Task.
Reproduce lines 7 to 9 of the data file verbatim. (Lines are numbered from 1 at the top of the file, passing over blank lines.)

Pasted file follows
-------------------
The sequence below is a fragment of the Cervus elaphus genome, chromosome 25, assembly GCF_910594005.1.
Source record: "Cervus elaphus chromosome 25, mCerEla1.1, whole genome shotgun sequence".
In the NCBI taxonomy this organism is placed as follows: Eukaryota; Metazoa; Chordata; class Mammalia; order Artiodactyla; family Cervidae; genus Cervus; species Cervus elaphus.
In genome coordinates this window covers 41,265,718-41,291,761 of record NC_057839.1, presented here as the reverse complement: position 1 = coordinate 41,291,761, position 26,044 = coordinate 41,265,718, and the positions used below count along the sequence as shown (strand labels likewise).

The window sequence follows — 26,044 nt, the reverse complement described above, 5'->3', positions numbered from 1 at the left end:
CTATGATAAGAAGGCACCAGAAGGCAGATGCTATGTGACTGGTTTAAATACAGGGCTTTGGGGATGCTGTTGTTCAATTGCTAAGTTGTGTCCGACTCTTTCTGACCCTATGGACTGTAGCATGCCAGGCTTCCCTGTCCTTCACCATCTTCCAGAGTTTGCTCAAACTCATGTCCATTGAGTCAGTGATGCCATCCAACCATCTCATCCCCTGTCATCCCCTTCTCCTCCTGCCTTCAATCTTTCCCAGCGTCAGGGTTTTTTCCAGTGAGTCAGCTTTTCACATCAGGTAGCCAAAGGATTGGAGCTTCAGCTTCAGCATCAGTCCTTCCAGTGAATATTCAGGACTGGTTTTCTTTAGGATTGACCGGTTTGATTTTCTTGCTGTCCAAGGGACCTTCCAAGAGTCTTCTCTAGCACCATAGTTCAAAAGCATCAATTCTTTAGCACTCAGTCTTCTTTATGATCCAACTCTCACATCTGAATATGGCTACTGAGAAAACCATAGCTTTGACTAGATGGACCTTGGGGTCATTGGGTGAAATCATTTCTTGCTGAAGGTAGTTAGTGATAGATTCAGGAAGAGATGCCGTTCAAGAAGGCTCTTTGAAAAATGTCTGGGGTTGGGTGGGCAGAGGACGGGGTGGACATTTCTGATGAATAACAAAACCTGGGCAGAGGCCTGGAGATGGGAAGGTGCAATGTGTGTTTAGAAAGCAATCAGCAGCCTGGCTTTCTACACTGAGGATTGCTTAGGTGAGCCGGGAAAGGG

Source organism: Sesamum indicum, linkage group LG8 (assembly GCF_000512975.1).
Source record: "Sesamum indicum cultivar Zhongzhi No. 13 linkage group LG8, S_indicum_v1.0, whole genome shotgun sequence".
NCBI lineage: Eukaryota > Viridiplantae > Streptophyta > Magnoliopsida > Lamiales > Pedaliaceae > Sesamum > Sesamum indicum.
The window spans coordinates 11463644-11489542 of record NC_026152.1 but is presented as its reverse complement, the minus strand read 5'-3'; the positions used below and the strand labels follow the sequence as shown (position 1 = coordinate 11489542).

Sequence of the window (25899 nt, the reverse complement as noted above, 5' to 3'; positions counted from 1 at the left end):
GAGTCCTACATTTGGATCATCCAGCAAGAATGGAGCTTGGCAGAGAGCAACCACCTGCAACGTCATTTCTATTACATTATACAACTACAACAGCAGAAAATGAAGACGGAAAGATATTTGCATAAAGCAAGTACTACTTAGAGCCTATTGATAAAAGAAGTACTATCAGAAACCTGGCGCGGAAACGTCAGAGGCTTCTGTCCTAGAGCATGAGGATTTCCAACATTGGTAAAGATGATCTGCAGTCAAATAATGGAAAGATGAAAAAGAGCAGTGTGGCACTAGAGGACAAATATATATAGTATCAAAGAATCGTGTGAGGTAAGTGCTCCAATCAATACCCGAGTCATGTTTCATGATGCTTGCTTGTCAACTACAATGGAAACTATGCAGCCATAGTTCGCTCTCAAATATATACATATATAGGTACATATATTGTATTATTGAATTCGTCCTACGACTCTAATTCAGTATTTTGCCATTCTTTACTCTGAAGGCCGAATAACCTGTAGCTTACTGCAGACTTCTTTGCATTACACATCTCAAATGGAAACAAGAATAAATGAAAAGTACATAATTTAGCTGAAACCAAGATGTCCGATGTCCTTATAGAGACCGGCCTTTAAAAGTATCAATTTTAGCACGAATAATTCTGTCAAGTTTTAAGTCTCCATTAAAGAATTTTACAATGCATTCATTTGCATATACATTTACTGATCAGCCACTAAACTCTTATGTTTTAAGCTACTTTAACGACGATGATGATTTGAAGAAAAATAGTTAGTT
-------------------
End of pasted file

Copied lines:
Source organism: Sesamum indicum, linkage group LG8 (assembly GCF_000512975.1).
Source record: "Sesamum indicum cultivar Zhongzhi No. 13 linkage group LG8, S_indicum_v1.0, whole genome shotgun sequence".
NCBI lineage: Eukaryota > Viridiplantae > Streptophyta > Magnoliopsida > Lamiales > Pedaliaceae > Sesamum > Sesamum indicum.